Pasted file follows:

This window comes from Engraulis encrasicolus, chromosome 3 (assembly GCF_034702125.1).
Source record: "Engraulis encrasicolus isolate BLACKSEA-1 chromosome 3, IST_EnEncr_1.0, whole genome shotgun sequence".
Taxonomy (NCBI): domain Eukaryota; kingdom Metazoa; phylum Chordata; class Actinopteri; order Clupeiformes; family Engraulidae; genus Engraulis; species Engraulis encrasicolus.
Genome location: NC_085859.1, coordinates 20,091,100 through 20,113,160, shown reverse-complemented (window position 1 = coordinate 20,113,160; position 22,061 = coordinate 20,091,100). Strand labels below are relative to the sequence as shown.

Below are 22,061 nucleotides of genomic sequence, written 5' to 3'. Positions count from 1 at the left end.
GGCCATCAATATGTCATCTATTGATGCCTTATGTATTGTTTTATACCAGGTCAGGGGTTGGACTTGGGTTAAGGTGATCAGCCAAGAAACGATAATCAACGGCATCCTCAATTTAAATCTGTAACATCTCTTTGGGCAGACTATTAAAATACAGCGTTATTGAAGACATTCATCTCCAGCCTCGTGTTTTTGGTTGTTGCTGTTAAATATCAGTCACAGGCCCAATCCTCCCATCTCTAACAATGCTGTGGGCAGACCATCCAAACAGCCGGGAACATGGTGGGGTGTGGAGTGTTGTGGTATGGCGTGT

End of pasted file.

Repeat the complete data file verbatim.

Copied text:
This window comes from Engraulis encrasicolus, chromosome 3 (assembly GCF_034702125.1).
Source record: "Engraulis encrasicolus isolate BLACKSEA-1 chromosome 3, IST_EnEncr_1.0, whole genome shotgun sequence".
Taxonomy (NCBI): domain Eukaryota; kingdom Metazoa; phylum Chordata; class Actinopteri; order Clupeiformes; family Engraulidae; genus Engraulis; species Engraulis encrasicolus.
Genome location: NC_085859.1, coordinates 20,091,100 through 20,113,160, shown reverse-complemented (window position 1 = coordinate 20,113,160; position 22,061 = coordinate 20,091,100). Strand labels below are relative to the sequence as shown.

Below are 22,061 nucleotides of genomic sequence, written 5' to 3'. Positions count from 1 at the left end.
GGCCATCAATATGTCATCTATTGATGCCTTATGTATTGTTTTATACCAGGTCAGGGGTTGGACTTGGGTTAAGGTGATCAGCCAAGAAACGATAATCAACGGCATCCTCAATTTAAATCTGTAACATCTCTTTGGGCAGACTATTAAAATACAGCGTTATTGAAGACATTCATCTCCAGCCTCGTGTTTTTGGTTGTTGCTGTTAAATATCAGTCACAGGCCCAATCCTCCCATCTCTAACAATGCTGTGGGCAGACCATCCAAACAGCCGGGAACATGGTGGGGTGTGGAGTGTTGTGGTATGGCGTGT